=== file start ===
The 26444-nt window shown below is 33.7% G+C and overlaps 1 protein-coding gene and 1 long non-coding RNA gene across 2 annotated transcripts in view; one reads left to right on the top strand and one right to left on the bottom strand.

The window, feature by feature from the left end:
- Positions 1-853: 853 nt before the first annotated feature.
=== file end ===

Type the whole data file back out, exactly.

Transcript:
The 26444-nt window shown below is 33.7% G+C and overlaps 1 protein-coding gene and 1 long non-coding RNA gene across 2 annotated transcripts in view; one reads left to right on the top strand and one right to left on the bottom strand.

The window, feature by feature from the left end:
- Positions 1-853: 853 nt before the first annotated feature.